Customer-friendly quick fix
Using spray-on epoxy resin linings is a proven method of renovating water mains, but long curing times can disrupt water supplies. Now, however, a fast-drying alternative is available
Spray-applied epoxy resin linings have long been accepted by water companies as a cost-effective way of maintaining water quality and flow characteristics in ageing water mains. Although less disruptive than replacement, resin re-lining typically means water supplies will be interrupted for around 36 hours to renovate lengths of main – a 16-hour resin curing time followed by CCTV inspection, chlorination and flushing.
Pressure to reduce mains renovation time is increasing as water competition forces utilities to pay greater heed to their customers, and legislation coming into force next year makes it financially desirable to minimise periods of roadworks. In conjunction with coatings manufacturer E Wood, pipeline specialist Pipeway has sought to speed the process up by developing a spray lining with a shorter curing time. Their work gave rise to Copon Hycote 169 (169), a solvent-free polyisocyanate lining based on interpenetrating polymer network (IPN) technology, which cures in 30 minutes.
The new coating meets Drinking Water Inspectorate requirements, complies with the Water Regulations Advisory Scheme (WRAS) and BS6920 and also has DETR Reg 25 (1)(a) approval for use with potable water. The product has been used by Yorkshire Water, Severn Trent, South East Water, South West Water and Essex and Suffolk Water.
The liner is centrifugally spray applied and gels within 30-40 seconds. After 10 minutes CCTV inspection is possible and after 30 minutes the main can be sterilised, flushed and returned to service following the same procedures as an epoxy lined pipe. The result is typically a 12-hour break in water supply and a lining which should last for around 50 years. According to Pipeway’s commercial manager Steve Webber, water companies have noticed “a significant reduction in customer contact with call centres” during jobs which have utilised 169.
Because the disruption of supply is shortened the need for rider mains and temporary water supplies is greatly reduced, the cut in curing time makes it possible for up to three lengths of main to be lined during a 12-hour day. Pipeway believes a large market for 169 will be in the rehabilitation of large-diameter trunk mains. Sections of the main can be isolated, cleaned, lined and returned to service overnight, negating the need for rider mains. Yorkshire Water is currently undertaking trials with 1.5mm 169 coatings on 33in cast iron mains.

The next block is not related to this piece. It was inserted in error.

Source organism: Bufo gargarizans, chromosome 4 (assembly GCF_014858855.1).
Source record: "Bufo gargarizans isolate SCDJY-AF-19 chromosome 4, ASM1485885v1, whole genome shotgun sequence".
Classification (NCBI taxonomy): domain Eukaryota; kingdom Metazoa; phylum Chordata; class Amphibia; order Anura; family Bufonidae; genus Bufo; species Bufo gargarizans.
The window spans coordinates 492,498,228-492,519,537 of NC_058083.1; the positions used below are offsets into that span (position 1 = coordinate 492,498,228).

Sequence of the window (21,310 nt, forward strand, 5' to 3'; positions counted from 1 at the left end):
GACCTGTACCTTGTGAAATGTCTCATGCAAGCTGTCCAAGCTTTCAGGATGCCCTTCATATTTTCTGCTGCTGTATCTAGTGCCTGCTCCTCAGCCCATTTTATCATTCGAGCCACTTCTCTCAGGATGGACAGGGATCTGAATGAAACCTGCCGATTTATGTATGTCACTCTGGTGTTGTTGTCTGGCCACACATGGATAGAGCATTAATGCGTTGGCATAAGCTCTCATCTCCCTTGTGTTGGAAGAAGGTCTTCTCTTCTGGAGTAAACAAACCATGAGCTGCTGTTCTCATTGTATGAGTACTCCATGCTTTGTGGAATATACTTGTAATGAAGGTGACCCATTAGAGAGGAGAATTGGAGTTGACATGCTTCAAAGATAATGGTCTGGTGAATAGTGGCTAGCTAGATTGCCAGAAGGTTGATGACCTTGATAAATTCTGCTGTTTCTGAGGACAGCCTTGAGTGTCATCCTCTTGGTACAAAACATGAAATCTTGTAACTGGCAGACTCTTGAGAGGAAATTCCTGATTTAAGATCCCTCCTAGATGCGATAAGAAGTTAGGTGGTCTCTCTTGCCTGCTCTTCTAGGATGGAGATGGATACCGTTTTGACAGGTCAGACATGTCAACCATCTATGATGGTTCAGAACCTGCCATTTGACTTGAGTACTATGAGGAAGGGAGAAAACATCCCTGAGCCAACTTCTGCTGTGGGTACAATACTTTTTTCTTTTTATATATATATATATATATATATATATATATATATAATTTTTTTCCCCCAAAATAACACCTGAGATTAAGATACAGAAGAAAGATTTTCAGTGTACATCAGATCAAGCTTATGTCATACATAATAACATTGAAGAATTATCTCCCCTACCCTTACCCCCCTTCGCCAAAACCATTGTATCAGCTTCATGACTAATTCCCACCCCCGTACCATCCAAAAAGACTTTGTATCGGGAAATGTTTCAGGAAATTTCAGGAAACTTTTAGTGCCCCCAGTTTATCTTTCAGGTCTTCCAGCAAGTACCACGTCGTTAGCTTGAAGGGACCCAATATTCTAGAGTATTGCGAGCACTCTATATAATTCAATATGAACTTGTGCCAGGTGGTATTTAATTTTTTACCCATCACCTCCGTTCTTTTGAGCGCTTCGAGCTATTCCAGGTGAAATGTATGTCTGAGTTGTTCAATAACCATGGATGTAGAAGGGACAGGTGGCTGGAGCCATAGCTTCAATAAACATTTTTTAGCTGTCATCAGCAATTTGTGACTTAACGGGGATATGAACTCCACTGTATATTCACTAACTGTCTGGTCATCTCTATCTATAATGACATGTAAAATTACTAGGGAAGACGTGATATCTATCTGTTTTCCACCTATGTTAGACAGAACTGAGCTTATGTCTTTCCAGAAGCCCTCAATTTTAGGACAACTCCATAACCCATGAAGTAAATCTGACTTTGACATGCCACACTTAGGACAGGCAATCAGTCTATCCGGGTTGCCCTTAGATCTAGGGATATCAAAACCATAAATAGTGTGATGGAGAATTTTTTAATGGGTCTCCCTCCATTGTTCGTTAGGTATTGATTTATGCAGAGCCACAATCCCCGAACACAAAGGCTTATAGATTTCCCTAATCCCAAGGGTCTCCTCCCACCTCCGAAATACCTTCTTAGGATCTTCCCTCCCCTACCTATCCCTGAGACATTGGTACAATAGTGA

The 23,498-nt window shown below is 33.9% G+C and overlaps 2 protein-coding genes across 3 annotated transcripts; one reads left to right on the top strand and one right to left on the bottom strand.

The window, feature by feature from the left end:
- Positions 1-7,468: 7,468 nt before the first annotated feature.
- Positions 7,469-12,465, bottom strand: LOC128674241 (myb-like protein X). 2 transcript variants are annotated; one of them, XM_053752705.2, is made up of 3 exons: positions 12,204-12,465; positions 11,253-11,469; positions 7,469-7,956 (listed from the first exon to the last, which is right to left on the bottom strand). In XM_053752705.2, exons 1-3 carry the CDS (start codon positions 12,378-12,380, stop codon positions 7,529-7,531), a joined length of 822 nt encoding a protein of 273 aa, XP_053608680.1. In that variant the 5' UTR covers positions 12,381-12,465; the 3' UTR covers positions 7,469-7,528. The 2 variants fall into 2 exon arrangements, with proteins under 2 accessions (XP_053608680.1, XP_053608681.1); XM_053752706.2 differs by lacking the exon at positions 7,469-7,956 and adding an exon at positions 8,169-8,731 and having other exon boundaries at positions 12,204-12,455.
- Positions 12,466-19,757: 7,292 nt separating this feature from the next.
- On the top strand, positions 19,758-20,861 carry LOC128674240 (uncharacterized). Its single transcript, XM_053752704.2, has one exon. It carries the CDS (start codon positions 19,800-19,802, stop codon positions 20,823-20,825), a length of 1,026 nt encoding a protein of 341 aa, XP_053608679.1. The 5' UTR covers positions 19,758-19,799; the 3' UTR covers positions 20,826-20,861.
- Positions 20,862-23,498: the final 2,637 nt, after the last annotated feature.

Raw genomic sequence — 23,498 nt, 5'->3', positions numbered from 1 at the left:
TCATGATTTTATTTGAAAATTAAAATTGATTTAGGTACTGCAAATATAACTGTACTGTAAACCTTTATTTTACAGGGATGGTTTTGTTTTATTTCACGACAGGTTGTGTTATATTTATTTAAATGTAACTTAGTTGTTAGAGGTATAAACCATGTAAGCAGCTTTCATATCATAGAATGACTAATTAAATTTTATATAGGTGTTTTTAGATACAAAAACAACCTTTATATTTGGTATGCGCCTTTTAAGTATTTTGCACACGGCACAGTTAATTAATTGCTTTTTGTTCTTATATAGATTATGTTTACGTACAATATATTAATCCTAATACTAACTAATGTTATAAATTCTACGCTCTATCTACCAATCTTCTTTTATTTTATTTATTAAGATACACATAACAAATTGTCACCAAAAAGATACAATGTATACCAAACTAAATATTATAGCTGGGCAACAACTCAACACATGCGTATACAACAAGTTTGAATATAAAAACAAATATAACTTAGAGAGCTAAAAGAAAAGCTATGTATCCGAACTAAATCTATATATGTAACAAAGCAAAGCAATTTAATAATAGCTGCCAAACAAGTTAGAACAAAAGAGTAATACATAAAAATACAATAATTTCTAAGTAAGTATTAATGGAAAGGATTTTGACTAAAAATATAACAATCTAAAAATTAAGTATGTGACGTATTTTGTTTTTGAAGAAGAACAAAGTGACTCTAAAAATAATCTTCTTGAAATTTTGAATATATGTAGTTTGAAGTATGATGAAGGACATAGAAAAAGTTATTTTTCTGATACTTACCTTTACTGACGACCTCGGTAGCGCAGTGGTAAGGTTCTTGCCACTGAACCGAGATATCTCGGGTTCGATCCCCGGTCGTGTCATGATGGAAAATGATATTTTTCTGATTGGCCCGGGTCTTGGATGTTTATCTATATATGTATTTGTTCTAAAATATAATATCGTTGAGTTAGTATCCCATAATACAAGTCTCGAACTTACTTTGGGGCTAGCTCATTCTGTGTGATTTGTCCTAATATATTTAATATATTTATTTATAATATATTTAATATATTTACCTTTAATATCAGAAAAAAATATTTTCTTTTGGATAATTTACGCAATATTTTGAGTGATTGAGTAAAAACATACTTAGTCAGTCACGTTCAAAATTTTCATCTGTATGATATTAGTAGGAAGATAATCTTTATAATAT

Although Steve Webber believes the rapid-curing lining will never totally replace traditional epoxy resin products, he feels uptake is likely to grow as utilities slowly become more convinced of the product’s benefits. At £9.50 per litre 169 is more expensive than epoxy resin, but Webber believes this is offset by the increases in lining production.
Pipeway’s role in 169’s development was to ensure E Wood’s rapid setting product was acceptable from an application point of view, and although other contractors are accredited to use the product, Pipeway is the sole supplier of the application rigs and conversions allowing conventional rigs to deliver 169. The equipment to apply 169 is similar to that currently used to deploy two-part epoxy resin products and consists of an air-driven positive displacement metering pump with monitoring equipment calibrated to give a mix ratio to ± 5%. Lining hoses, in-line static mixers and application heads are all specially designed for 169.
Whilst Pipeway takes care of the rigs and training of its own and other companies’ crews to use the new lining system, a company called Pipeline Polymers promotes 169 to the water companies. Steve Webber does not bemoan the fact that his company is not the only contractor accredited to work with the new lining system because he feels water companies would not look favourably on a single company having a monopoly on 169. “Water companies always want five to six contractors to go to in order to get the best price, they want to make sure they get value for money,” he said. “Pipeway,” he added, “also wants to be seen as a provider of equipment and technical support.”
Steve Webber believes there is a significant market for a spray-on lining which can provide structural integrity. Because 169 is rapid setting it is possible to quickly overline and build up the lining in layers, and in a bid to expand the range of applications for the product Pipeway is looking at taking advantage of its current approval agreement which allows the company to apply 169 to a thickness of up to 6mm. Meanwhile, Pipeway and E Wood are continuing in their research and development programme to produce a product that will bridge gaps and fill holes but can still be used with standard pipe couplings and fittings.
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